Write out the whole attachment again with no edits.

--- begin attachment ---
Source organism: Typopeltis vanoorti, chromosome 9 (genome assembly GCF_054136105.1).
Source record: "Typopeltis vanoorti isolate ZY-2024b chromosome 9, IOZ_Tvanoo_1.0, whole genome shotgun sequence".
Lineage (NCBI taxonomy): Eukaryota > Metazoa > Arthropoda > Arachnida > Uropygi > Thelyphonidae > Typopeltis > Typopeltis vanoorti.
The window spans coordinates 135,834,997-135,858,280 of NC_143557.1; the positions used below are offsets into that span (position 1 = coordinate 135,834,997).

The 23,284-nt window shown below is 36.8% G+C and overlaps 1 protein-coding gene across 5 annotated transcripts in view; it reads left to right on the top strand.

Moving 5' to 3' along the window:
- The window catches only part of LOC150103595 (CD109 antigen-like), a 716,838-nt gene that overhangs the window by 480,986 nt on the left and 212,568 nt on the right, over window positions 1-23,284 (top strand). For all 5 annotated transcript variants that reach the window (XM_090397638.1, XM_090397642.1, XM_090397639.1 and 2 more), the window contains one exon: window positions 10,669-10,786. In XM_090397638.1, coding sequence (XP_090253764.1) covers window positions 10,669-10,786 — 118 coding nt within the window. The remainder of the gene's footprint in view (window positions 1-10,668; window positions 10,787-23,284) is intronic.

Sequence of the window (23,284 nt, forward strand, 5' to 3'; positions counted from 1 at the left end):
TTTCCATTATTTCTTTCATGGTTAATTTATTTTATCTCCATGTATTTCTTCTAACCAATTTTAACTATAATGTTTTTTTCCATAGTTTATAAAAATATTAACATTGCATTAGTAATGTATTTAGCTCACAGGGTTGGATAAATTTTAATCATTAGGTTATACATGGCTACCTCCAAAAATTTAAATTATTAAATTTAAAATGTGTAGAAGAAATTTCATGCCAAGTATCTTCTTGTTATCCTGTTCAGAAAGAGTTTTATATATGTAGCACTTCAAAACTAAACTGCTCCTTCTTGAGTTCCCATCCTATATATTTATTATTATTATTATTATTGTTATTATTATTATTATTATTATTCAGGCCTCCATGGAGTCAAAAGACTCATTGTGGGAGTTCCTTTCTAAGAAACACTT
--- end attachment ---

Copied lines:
Source organism: Typopeltis vanoorti, chromosome 9 (genome assembly GCF_054136105.1).
Source record: "Typopeltis vanoorti isolate ZY-2024b chromosome 9, IOZ_Tvanoo_1.0, whole genome shotgun sequence".
Lineage (NCBI taxonomy): Eukaryota > Metazoa > Arthropoda > Arachnida > Uropygi > Thelyphonidae > Typopeltis > Typopeltis vanoorti.
The window spans coordinates 135,834,997-135,858,280 of NC_143557.1; the positions used below are offsets into that span (position 1 = coordinate 135,834,997).

The 23,284-nt window shown below is 36.8% G+C and overlaps 1 protein-coding gene across 5 annotated transcripts in view; it reads left to right on the top strand.

Moving 5' to 3' along the window:
- The window catches only part of LOC150103595 (CD109 antigen-like), a 716,838-nt gene that overhangs the window by 480,986 nt on the left and 212,568 nt on the right, over window positions 1-23,284 (top strand). For all 5 annotated transcript variants that reach the window (XM_090397638.1, XM_090397642.1, XM_090397639.1 and 2 more), the window contains one exon: window positions 10,669-10,786. In XM_090397638.1, coding sequence (XP_090253764.1) covers window positions 10,669-10,786 — 118 coding nt within the window. The remainder of the gene's footprint in view (window positions 1-10,668; window positions 10,787-23,284) is intronic.

Sequence of the window (23,284 nt, forward strand, 5' to 3'; positions counted from 1 at the left end):
TTTCCATTATTTCTTTCATGGTTAATTTATTTTATCTCCATGTATTTCTTCTAACCAATTTTAACTATAATGTTTTTTTCCATAGTTTATAAAAATATTAACATTGCATTAGTAATGTATTTAGCTCACAGGGTTGGATAAATTTTAATCATTAGGTTATACATGGCTACCTCCAAAAATTTAAATTATTAAATTTAAAATGTGTAGAAGAAATTTCATGCCAAGTATCTTCTTGTTATCCTGTTCAGAAAGAGTTTTATATATGTAGCACTTCAAAACTAAACTGCTCCTTCTTGAGTTCCCATCCTATATATTTATTATTATTATTATTATTGTTATTATTATTATTATTATTATTCAGGCCTCCATGGAGTCAAAAGACTCATTGTGGGAGTTCCTTTCTAAGAAACACTT